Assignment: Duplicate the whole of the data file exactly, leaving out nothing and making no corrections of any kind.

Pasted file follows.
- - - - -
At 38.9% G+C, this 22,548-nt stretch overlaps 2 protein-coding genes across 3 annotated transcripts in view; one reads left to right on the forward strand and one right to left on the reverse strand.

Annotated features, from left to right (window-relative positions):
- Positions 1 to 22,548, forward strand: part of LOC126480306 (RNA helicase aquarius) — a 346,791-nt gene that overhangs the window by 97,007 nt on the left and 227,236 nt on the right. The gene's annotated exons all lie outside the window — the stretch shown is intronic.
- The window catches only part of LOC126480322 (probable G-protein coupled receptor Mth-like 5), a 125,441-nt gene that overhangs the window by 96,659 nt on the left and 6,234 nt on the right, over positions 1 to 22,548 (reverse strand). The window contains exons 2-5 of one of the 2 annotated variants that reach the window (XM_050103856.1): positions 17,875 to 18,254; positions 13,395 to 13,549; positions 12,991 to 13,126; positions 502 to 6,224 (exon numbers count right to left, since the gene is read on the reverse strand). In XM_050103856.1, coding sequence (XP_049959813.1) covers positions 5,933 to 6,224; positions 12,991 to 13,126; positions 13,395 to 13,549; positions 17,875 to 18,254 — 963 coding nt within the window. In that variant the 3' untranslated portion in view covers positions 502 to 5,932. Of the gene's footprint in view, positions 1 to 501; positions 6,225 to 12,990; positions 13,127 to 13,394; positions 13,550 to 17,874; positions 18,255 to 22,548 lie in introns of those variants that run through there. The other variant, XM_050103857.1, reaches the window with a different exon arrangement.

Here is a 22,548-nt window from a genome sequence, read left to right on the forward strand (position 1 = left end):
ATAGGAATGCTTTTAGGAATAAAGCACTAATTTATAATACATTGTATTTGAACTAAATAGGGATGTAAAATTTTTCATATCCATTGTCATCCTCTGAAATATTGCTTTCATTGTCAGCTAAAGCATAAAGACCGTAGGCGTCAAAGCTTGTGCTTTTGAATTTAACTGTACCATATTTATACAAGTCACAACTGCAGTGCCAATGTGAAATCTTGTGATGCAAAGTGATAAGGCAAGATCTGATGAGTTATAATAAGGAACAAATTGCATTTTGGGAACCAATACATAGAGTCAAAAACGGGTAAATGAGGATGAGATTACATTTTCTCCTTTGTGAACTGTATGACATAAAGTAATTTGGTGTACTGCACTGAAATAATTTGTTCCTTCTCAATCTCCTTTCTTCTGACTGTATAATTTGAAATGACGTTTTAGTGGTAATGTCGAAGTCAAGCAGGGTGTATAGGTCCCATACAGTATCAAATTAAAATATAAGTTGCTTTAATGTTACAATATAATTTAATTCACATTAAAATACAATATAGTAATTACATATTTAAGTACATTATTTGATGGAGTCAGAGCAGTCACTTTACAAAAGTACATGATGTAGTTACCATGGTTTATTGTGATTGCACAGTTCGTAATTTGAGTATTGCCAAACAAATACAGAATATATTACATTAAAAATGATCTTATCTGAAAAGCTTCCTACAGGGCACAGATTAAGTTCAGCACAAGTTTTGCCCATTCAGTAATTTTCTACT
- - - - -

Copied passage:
At 38.9% G+C, this 22,548-nt stretch overlaps 2 protein-coding genes across 3 annotated transcripts in view; one reads left to right on the forward strand and one right to left on the reverse strand.

Annotated features, from left to right (window-relative positions):
- Positions 1 to 22,548, forward strand: part of LOC126480306 (RNA helicase aquarius) — a 346,791-nt gene that overhangs the window by 97,007 nt on the left and 227,236 nt on the right. The gene's annotated exons all lie outside the window — the stretch shown is intronic.
- The window catches only part of LOC126480322 (probable G-protein coupled receptor Mth-like 5), a 125,441-nt gene that overhangs the window by 96,659 nt on the left and 6,234 nt on the right, over positions 1 to 22,548 (reverse strand). The window contains exons 2-5 of one of the 2 annotated variants that reach the window (XM_050103856.1): positions 17,875 to 18,254; positions 13,395 to 13,549; positions 12,991 to 13,126; positions 502 to 6,224 (exon numbers count right to left, since the gene is read on the reverse strand). In XM_050103856.1, coding sequence (XP_049959813.1) covers positions 5,933 to 6,224; positions 12,991 to 13,126; positions 13,395 to 13,549; positions 17,875 to 18,254 — 963 coding nt within the window. In that variant the 3' untranslated portion in view covers positions 502 to 5,932. Of the gene's footprint in view, positions 1 to 501; positions 6,225 to 12,990; positions 13,127 to 13,394; positions 13,550 to 17,874; positions 18,255 to 22,548 lie in introns of those variants that run through there. The other variant, XM_050103857.1, reaches the window with a different exon arrangement.

Here is a 22,548-nt window from a genome sequence, read left to right on the forward strand (position 1 = left end):
ATAGGAATGCTTTTAGGAATAAAGCACTAATTTATAATACATTGTATTTGAACTAAATAGGGATGTAAAATTTTTCATATCCATTGTCATCCTCTGAAATATTGCTTTCATTGTCAGCTAAAGCATAAAGACCGTAGGCGTCAAAGCTTGTGCTTTTGAATTTAACTGTACCATATTTATACAAGTCACAACTGCAGTGCCAATGTGAAATCTTGTGATGCAAAGTGATAAGGCAAGATCTGATGAGTTATAATAAGGAACAAATTGCATTTTGGGAACCAATACATAGAGTCAAAAACGGGTAAATGAGGATGAGATTACATTTTCTCCTTTGTGAACTGTATGACATAAAGTAATTTGGTGTACTGCACTGAAATAATTTGTTCCTTCTCAATCTCCTTTCTTCTGACTGTATAATTTGAAATGACGTTTTAGTGGTAATGTCGAAGTCAAGCAGGGTGTATAGGTCCCATACAGTATCAAATTAAAATATAAGTTGCTTTAATGTTACAATATAATTTAATTCACATTAAAATACAATATAGTAATTACATATTTAAGTACATTATTTGATGGAGTCAGAGCAGTCACTTTACAAAAGTACATGATGTAGTTACCATGGTTTATTGTGATTGCACAGTTCGTAATTTGAGTATTGCCAAACAAATACAGAATATATTACATTAAAAATGATCTTATCTGAAAAGCTTCCTACAGGGCACAGATTAAGTTCAGCACAAGTTTTGCCCATTCAGTAATTTTCTACT